After a month of increasing social media outrage over the plight of Adam Crapser, the Korean American adoptee and abuse survivor appeared in a US immigration court yesterday on what was also Crapser’s 40th birthday. His deportation hearing is being held in Oregon in front of immigration Judge Michael H. Bennett.
In 1975, Crapser was adopted from Korea with his sister. He was placed with two abusive foster families over the course of his childhood in the United States, including in the home of Thomas Francis and Dolly-Jean Crapser, who were charged with domestic and sexual abuse of nine foster children — including Adam — in 1991. Neither of Adam’s foster parents completed the necessary paperwork to obtain a green card for Adam, and for most of his adulthood also refused to give him his adoption papers so that he could pursue legal immigration status for himself.
Three years ago, Adam applied for a green card, which lay the groundwork for Adam’s current deportation hearing. Through the course of that application, Immigration and Customs Enforcement discovered Adam’s criminal record, which they deemed to be grounds for deportation. In one incident occurring soon after Adam was kicked out by the Crapsers, he was arrested after breaking into the Crapser family home to retrieve a Korean bible and a pair of flip-flops: the only items he had with him when he was adopted at the age of 3. In another incident, Crapser was charged with violating an order of protection for attempting to phone his son by an ex-girlfriend.
Crapser does not shy away from his past. He told Oregon Live yesterday:
“I’m responsible for my actions, and I’ve done my time. Please, just listen to the details… If I’ve really done something so bad, then I’ll take my punishment. But I’ve been around a lot of real criminals; I’ve been around a lot of people who don’t care.
I care. I want to be here. I want to stay here. So I just ask everybody to please, you know, have some leniency on me.
… All I want to do is be the best American I can be. I don’t want to be this broken, screwed-up guy. Just don’t take me out of the United States.”
At the first court date of his deportation proceedings, Adam Crapser’s lawyer described how Adam is a changed man, trying to find redemption for a troubled past that included poverty, unemployment and homelessness. He is now married with three children, and a fourth on the way. Having grown up almost entirely within the United States where he has survived untold abuse, Adam Crapser now faces deportation to a country he doesn’t know and which would forcibly separate Adam from his family.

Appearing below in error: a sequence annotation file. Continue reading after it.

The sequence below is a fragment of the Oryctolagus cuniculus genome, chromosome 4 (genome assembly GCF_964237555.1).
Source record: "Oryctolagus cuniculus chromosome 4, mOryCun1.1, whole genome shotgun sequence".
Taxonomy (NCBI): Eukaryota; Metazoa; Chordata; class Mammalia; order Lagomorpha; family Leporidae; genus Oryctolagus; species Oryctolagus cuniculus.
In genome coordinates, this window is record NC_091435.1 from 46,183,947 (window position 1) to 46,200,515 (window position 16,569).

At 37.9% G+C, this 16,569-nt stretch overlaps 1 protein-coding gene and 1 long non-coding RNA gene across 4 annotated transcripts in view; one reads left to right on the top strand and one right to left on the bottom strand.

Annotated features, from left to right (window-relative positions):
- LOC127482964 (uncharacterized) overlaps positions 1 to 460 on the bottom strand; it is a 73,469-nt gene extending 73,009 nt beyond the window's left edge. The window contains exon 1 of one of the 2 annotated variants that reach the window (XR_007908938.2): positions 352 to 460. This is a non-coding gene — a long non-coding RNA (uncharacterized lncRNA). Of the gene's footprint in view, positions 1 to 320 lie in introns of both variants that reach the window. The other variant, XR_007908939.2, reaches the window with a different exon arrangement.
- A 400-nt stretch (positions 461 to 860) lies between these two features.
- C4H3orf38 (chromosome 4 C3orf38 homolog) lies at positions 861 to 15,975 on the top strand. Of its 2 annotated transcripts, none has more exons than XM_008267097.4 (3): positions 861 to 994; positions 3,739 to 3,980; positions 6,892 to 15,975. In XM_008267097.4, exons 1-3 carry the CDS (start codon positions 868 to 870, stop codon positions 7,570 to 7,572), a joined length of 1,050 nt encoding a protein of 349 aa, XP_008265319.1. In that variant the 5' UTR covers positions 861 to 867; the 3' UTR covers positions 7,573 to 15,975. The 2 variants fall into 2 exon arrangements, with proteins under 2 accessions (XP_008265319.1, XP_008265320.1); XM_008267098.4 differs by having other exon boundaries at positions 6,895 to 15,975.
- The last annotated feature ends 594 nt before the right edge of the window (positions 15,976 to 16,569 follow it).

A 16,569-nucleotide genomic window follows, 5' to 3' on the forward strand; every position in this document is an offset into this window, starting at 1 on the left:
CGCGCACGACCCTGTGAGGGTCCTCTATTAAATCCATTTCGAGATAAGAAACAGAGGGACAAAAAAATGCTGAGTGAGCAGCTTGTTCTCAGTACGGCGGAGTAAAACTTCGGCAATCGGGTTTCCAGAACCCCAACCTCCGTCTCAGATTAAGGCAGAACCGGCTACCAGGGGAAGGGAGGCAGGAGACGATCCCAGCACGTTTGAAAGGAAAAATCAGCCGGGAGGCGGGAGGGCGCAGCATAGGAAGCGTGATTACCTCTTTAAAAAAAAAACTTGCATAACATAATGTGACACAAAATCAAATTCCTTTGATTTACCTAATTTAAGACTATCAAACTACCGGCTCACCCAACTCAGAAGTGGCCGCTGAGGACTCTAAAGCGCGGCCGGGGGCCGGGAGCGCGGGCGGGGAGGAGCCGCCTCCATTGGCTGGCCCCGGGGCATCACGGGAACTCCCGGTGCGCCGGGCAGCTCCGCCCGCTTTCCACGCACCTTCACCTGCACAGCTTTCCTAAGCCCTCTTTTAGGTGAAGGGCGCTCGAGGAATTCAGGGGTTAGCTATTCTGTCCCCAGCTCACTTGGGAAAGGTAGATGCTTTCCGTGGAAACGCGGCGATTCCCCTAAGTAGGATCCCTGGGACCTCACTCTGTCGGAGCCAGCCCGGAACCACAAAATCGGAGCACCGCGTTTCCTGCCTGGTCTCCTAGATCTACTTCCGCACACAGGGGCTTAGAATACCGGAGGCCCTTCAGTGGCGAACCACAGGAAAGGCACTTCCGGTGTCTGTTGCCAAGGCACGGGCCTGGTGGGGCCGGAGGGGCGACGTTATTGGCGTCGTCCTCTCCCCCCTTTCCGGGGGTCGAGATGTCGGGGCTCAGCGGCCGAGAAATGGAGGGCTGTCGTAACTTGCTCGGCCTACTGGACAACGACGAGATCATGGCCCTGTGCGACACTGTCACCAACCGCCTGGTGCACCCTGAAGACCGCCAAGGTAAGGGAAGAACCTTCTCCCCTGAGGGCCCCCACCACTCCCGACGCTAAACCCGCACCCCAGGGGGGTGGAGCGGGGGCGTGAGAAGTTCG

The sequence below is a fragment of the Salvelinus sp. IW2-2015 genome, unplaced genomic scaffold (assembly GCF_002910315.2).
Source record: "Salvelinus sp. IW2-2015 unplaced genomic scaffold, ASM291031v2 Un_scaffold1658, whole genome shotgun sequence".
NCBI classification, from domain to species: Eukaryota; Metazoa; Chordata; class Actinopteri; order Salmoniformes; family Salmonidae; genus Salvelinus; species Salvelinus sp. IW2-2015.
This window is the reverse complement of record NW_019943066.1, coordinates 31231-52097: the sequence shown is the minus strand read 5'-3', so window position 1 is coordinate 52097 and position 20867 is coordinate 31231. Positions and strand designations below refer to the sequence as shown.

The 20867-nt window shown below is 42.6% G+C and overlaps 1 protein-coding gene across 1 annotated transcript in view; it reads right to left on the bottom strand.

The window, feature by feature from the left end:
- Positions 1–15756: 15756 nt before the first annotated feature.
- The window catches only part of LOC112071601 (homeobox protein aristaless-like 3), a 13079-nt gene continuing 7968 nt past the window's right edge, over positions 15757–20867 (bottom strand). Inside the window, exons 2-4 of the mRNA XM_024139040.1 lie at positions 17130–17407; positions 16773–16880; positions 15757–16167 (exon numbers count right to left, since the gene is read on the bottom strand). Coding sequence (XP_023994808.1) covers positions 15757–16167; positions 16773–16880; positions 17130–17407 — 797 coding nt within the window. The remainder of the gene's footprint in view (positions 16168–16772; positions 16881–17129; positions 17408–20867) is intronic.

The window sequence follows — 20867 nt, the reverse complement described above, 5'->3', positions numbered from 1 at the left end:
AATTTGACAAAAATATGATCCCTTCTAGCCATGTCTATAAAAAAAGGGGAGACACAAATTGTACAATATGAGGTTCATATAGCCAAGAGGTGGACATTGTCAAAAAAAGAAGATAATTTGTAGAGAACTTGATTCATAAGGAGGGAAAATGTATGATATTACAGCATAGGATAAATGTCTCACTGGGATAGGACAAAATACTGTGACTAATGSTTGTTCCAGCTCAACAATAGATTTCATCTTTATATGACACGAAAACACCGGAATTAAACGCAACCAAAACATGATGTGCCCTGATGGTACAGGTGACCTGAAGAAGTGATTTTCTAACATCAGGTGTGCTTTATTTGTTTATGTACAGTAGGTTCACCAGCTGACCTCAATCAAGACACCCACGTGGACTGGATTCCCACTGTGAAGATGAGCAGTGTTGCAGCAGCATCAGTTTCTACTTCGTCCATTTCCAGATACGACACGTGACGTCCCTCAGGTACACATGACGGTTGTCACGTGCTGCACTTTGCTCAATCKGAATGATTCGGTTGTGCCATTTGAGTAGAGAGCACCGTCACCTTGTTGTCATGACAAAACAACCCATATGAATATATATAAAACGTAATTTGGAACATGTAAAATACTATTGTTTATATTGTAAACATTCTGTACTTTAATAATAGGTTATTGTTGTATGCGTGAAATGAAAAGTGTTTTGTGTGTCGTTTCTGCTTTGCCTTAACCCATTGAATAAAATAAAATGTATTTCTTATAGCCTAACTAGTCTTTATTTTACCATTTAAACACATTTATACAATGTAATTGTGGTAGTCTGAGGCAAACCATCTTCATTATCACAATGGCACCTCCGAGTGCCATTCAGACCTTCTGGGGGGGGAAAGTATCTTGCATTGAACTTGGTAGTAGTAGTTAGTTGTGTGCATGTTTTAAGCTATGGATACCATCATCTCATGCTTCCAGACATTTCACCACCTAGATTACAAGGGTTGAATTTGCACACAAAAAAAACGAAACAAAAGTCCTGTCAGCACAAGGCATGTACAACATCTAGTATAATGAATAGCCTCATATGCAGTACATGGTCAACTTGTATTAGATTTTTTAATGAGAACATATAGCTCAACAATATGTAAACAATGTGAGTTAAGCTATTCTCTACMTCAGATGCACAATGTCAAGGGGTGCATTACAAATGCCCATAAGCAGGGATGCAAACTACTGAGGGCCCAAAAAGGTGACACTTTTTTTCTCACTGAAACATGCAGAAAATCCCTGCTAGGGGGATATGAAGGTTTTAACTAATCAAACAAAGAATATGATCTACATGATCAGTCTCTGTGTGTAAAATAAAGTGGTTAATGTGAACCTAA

Yet, regardless of these details, the State has so far elected to pursue deportation proceedings against Adam Crapser. At yesterday’s hearing, the US government blindsided Adam’s legal team with two additional allegations against Adam. When asked by the judge whether Adam had a plea to enter with regard to the deportation, his lawyer — Seattle-based immigration lawyer Lori Walls — asked for more time. Adam’s next court date is scheduled for June 18th.
Since his story first appeared on AAPI blogs (including here), momentum has swelled in support of Adam Crapser’s fight to remain in America. Adoptee advocates in support of Adam Crapser’s legal fight joined forces with 18MillionRising to start an online petition asking ICE to drop the deportation proceedings against Adam. This past week, Adam’s story was picked up by the Associated Press and made it into several prominent mainstream media outlets, including in the New York Times. This morning, PaKouHer of 18MR joined Kevin Vollmers — an activist with Gazillion Strong and who first alerted AAPI blogs like myself to Adam Crapser’s plight — appeared on MSNBC to share Adam’s story and to raise awareness about the legal limbo inhabited by America’s adult transnational adoptees like Adam Crapser, who number in the thousands.
Meanwhile, two Democratic US senators — Jeff Merkley (D-Oregon) and Amy Klobuchar (D-Minnesota) — are proposing a new bill that would grant automatic citizenship for all transnational adoptees. Numbers are currently unavailable for the number of American transnational adoptees who have been deported back to countries they do not know, but at least a few individual documented cases have been reported.